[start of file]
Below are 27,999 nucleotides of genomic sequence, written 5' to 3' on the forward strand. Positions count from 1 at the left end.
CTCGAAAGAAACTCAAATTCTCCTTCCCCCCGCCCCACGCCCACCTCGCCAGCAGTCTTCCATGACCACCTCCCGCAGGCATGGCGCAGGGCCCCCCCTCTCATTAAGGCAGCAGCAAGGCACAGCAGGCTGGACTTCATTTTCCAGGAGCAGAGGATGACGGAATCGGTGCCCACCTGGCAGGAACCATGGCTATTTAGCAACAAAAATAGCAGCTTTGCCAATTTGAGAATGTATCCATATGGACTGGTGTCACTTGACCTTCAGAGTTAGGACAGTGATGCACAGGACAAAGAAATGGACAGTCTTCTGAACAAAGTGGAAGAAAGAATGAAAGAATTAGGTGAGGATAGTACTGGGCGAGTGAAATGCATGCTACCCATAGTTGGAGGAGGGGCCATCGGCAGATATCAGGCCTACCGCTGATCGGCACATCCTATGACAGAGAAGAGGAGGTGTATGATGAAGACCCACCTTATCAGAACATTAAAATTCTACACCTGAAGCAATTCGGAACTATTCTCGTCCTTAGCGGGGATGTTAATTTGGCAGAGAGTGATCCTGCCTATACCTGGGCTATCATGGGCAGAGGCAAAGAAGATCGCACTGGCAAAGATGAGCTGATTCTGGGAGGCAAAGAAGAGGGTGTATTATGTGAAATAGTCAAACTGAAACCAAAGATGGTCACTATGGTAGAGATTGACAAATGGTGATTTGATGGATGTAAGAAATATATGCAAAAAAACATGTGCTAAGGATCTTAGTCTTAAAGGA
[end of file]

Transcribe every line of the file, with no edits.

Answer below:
Below are 27,999 nucleotides of genomic sequence, written 5' to 3' on the forward strand. Positions count from 1 at the left end.
CTCGAAAGAAACTCAAATTCTCCTTCCCCCCGCCCCACGCCCACCTCGCCAGCAGTCTTCCATGACCACCTCCCGCAGGCATGGCGCAGGGCCCCCCCTCTCATTAAGGCAGCAGCAAGGCACAGCAGGCTGGACTTCATTTTCCAGGAGCAGAGGATGACGGAATCGGTGCCCACCTGGCAGGAACCATGGCTATTTAGCAACAAAAATAGCAGCTTTGCCAATTTGAGAATGTATCCATATGGACTGGTGTCACTTGACCTTCAGAGTTAGGACAGTGATGCACAGGACAAAGAAATGGACAGTCTTCTGAACAAAGTGGAAGAAAGAATGAAAGAATTAGGTGAGGATAGTACTGGGCGAGTGAAATGCATGCTACCCATAGTTGGAGGAGGGGCCATCGGCAGATATCAGGCCTACCGCTGATCGGCACATCCTATGACAGAGAAGAGGAGGTGTATGATGAAGACCCACCTTATCAGAACATTAAAATTCTACACCTGAAGCAATTCGGAACTATTCTCGTCCTTAGCGGGGATGTTAATTTGGCAGAGAGTGATCCTGCCTATACCTGGGCTATCATGGGCAGAGGCAAAGAAGATCGCACTGGCAAAGATGAGCTGATTCTGGGAGGCAAAGAAGAGGGTGTATTATGTGAAATAGTCAAACTGAAACCAAAGATGGTCACTATGGTAGAGATTGACAAATGGTGATTTGATGGATGTAAGAAATATATGCAAAAAAACATGTGCTAAGGATCTTAGTCTTAAAGGA